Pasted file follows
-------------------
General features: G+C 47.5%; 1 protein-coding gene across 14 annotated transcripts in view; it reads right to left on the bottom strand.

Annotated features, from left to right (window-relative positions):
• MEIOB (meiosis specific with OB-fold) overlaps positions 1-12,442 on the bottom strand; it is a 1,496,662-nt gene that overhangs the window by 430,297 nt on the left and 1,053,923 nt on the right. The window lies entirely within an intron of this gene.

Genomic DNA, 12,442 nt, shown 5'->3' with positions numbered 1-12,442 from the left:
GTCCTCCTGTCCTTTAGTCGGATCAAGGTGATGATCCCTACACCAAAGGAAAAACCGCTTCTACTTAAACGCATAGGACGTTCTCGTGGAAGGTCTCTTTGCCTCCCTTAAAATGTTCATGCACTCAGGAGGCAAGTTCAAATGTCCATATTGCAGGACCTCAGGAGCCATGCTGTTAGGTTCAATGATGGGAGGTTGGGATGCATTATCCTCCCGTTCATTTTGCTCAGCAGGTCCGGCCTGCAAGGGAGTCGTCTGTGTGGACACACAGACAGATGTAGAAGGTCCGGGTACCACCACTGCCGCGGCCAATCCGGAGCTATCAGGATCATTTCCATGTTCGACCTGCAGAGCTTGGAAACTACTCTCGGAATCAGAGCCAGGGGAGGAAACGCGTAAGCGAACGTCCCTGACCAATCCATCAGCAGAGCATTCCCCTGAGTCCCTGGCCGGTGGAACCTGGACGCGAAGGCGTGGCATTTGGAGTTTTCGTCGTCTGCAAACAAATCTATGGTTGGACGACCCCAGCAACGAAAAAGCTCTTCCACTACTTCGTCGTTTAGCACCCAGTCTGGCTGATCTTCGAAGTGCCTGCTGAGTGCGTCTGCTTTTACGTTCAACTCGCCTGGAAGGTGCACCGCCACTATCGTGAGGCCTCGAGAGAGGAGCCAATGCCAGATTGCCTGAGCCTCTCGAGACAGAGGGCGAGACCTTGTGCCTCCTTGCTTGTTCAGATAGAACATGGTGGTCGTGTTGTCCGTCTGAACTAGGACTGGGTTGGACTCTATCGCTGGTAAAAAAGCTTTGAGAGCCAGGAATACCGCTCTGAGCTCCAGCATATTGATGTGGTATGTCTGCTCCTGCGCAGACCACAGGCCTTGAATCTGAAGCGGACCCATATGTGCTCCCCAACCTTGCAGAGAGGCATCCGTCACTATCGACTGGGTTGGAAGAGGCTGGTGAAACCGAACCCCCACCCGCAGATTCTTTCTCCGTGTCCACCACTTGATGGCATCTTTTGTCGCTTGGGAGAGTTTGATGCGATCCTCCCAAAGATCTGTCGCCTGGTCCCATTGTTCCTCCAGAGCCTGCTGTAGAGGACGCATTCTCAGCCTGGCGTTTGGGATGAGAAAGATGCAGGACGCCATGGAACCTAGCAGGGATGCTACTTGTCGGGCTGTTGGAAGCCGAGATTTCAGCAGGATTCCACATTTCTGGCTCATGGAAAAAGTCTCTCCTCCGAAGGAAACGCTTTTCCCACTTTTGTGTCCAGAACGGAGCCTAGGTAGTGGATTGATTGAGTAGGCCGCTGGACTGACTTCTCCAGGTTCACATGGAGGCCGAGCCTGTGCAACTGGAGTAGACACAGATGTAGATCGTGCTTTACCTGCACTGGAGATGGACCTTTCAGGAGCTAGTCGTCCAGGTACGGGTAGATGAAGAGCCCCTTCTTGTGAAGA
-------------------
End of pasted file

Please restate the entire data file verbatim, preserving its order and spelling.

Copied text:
General features: G+C 47.5%; 1 protein-coding gene across 14 annotated transcripts in view; it reads right to left on the bottom strand.

Annotated features, from left to right (window-relative positions):
• MEIOB (meiosis specific with OB-fold) overlaps positions 1-12,442 on the bottom strand; it is a 1,496,662-nt gene that overhangs the window by 430,297 nt on the left and 1,053,923 nt on the right. The window lies entirely within an intron of this gene.

Genomic DNA, 12,442 nt, shown 5'->3' with positions numbered 1-12,442 from the left:
GTCCTCCTGTCCTTTAGTCGGATCAAGGTGATGATCCCTACACCAAAGGAAAAACCGCTTCTACTTAAACGCATAGGACGTTCTCGTGGAAGGTCTCTTTGCCTCCCTTAAAATGTTCATGCACTCAGGAGGCAAGTTCAAATGTCCATATTGCAGGACCTCAGGAGCCATGCTGTTAGGTTCAATGATGGGAGGTTGGGATGCATTATCCTCCCGTTCATTTTGCTCAGCAGGTCCGGCCTGCAAGGGAGTCGTCTGTGTGGACACACAGACAGATGTAGAAGGTCCGGGTACCACCACTGCCGCGGCCAATCCGGAGCTATCAGGATCATTTCCATGTTCGACCTGCAGAGCTTGGAAACTACTCTCGGAATCAGAGCCAGGGGAGGAAACGCGTAAGCGAACGTCCCTGACCAATCCATCAGCAGAGCATTCCCCTGAGTCCCTGGCCGGTGGAACCTGGACGCGAAGGCGTGGCATTTGGAGTTTTCGTCGTCTGCAAACAAATCTATGGTTGGACGACCCCAGCAACGAAAAAGCTCTTCCACTACTTCGTCGTTTAGCACCCAGTCTGGCTGATCTTCGAAGTGCCTGCTGAGTGCGTCTGCTTTTACGTTCAACTCGCCTGGAAGGTGCACCGCCACTATCGTGAGGCCTCGAGAGAGGAGCCAATGCCAGATTGCCTGAGCCTCTCGAGACAGAGGGCGAGACCTTGTGCCTCCTTGCTTGTTCAGATAGAACATGGTGGTCGTGTTGTCCGTCTGAACTAGGACTGGGTTGGACTCTATCGCTGGTAAAAAAGCTTTGAGAGCCAGGAATACCGCTCTGAGCTCCAGCATATTGATGTGGTATGTCTGCTCCTGCGCAGACCACAGGCCTTGAATCTGAAGCGGACCCATATGTGCTCCCCAACCTTGCAGAGAGGCATCCGTCACTATCGACTGGGTTGGAAGAGGCTGGTGAAACCGAACCCCCACCCGCAGATTCTTTCTCCGTGTCCACCACTTGATGGCATCTTTTGTCGCTTGGGAGAGTTTGATGCGATCCTCCCAAAGATCTGTCGCCTGGTCCCATTGTTCCTCCAGAGCCTGCTGTAGAGGACGCATTCTCAGCCTGGCGTTTGGGATGAGAAAGATGCAGGACGCCATGGAACCTAGCAGGGATGCTACTTGTCGGGCTGTTGGAAGCCGAGATTTCAGCAGGATTCCACATTTCTGGCTCATGGAAAAAGTCTCTCCTCCGAAGGAAACGCTTTTCCCACTTTTGTGTCCAGAACGGAGCCTAGGTAGTGGATTGATTGAGTAGGCCGCTGGACTGACTTCTCCAGGTTCACATGGAGGCCGAGCCTGTGCAACTGGAGTAGACACAGATGTAGATCGTGCTTTACCTGCACTGGAGATGGACCTTTCAGGAGCTAGTCGTCCAGGTACGGGTAGATGAAGAGCCCCTTCTTGTGAAGA